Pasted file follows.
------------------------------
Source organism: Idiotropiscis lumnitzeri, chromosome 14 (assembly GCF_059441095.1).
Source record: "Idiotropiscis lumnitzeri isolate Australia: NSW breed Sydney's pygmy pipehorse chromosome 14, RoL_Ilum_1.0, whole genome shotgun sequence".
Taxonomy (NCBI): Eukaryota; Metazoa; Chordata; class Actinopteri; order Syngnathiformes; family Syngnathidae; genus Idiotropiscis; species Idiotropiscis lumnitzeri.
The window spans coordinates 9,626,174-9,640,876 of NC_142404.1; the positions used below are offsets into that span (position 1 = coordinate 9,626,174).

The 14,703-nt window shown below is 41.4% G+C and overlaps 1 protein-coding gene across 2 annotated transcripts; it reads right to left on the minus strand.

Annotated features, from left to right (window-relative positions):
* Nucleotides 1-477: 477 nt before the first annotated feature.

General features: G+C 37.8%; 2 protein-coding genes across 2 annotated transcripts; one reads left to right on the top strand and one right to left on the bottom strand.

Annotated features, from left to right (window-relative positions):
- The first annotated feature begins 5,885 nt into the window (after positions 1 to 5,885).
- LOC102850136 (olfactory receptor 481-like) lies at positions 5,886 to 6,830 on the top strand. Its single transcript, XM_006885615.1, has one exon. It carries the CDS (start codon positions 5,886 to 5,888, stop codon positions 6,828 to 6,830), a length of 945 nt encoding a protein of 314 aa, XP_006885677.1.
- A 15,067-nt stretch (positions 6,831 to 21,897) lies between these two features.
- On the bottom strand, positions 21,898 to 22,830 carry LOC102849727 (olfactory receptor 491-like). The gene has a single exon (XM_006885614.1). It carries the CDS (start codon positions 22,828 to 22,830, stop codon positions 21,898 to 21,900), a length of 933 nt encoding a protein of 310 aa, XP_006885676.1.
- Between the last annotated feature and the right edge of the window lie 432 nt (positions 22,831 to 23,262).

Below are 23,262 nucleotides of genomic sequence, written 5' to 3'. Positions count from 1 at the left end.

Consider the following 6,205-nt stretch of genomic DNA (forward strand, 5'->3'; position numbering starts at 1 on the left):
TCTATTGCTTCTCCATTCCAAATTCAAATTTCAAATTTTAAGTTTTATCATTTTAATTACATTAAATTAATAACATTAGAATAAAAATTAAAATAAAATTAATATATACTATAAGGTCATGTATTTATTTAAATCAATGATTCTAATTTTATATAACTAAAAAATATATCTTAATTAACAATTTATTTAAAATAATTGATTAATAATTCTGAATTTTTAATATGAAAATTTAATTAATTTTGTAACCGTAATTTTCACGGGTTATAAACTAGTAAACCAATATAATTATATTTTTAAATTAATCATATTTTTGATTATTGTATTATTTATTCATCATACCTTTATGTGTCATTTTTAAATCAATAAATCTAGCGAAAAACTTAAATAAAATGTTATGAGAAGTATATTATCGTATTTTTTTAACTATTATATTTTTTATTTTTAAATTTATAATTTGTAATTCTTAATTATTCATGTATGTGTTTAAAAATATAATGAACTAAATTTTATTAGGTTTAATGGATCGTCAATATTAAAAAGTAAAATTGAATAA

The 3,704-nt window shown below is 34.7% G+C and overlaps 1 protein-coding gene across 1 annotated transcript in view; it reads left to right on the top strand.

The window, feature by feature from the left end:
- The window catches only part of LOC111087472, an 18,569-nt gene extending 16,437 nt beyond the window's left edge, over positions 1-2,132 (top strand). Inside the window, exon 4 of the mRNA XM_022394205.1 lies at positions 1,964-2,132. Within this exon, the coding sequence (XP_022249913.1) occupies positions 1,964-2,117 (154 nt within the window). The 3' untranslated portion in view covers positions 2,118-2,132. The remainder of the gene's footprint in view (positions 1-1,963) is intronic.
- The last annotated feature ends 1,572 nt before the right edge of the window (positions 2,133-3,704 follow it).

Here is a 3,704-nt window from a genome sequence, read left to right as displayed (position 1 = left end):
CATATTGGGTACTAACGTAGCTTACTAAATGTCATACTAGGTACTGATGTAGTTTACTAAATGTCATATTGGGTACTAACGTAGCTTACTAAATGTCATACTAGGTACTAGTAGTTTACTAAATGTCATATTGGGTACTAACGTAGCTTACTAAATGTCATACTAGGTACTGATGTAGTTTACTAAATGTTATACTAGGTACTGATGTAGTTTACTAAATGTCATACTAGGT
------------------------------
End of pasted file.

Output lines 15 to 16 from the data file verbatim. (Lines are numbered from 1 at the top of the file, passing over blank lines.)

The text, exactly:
Below are 23,262 nucleotides of genomic sequence, written 5' to 3'. Positions count from 1 at the left end.

Consider the following 6,205-nt stretch of genomic DNA (forward strand, 5'->3'; position numbering starts at 1 on the left):